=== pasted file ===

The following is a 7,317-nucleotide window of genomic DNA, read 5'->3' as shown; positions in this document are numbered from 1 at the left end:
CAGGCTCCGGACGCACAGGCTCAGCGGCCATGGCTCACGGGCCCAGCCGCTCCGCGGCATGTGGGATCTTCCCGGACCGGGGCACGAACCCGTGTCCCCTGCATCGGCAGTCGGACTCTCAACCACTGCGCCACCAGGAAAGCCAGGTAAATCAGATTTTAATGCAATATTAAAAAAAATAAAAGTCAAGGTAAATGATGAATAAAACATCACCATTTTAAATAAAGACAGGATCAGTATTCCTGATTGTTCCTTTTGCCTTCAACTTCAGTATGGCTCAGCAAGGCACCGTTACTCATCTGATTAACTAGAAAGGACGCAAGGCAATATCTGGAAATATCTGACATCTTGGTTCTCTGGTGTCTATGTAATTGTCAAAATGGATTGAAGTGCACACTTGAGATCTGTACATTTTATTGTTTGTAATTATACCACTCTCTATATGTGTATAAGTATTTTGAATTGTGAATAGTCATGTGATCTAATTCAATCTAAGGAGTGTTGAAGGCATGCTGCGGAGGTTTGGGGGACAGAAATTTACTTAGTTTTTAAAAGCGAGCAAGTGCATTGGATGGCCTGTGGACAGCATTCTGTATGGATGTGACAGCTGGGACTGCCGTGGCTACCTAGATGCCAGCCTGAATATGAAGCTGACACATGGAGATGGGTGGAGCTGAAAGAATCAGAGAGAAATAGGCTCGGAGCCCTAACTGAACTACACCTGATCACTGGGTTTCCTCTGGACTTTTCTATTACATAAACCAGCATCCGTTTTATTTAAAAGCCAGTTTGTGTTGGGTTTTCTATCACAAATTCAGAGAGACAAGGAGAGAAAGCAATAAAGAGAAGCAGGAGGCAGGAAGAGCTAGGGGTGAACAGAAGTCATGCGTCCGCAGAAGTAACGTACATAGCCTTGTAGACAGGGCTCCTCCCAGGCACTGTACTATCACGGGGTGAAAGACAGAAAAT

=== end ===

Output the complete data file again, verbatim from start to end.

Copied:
The following is a 7,317-nucleotide window of genomic DNA, read 5'->3' as shown; positions in this document are numbered from 1 at the left end:
CAGGCTCCGGACGCACAGGCTCAGCGGCCATGGCTCACGGGCCCAGCCGCTCCGCGGCATGTGGGATCTTCCCGGACCGGGGCACGAACCCGTGTCCCCTGCATCGGCAGTCGGACTCTCAACCACTGCGCCACCAGGAAAGCCAGGTAAATCAGATTTTAATGCAATATTAAAAAAAATAAAAGTCAAGGTAAATGATGAATAAAACATCACCATTTTAAATAAAGACAGGATCAGTATTCCTGATTGTTCCTTTTGCCTTCAACTTCAGTATGGCTCAGCAAGGCACCGTTACTCATCTGATTAACTAGAAAGGACGCAAGGCAATATCTGGAAATATCTGACATCTTGGTTCTCTGGTGTCTATGTAATTGTCAAAATGGATTGAAGTGCACACTTGAGATCTGTACATTTTATTGTTTGTAATTATACCACTCTCTATATGTGTATAAGTATTTTGAATTGTGAATAGTCATGTGATCTAATTCAATCTAAGGAGTGTTGAAGGCATGCTGCGGAGGTTTGGGGGACAGAAATTTACTTAGTTTTTAAAAGCGAGCAAGTGCATTGGATGGCCTGTGGACAGCATTCTGTATGGATGTGACAGCTGGGACTGCCGTGGCTACCTAGATGCCAGCCTGAATATGAAGCTGACACATGGAGATGGGTGGAGCTGAAAGAATCAGAGAGAAATAGGCTCGGAGCCCTAACTGAACTACACCTGATCACTGGGTTTCCTCTGGACTTTTCTATTACATAAACCAGCATCCGTTTTATTTAAAAGCCAGTTTGTGTTGGGTTTTCTATCACAAATTCAGAGAGACAAGGAGAGAAAGCAATAAAGAGAAGCAGGAGGCAGGAAGAGCTAGGGGTGAACAGAAGTCATGCGTCCGCAGAAGTAACGTACATAGCCTTGTAGACAGGGCTCCTCCCAGGCACTGTACTATCACGGGGTGAAAGACAGAAAAT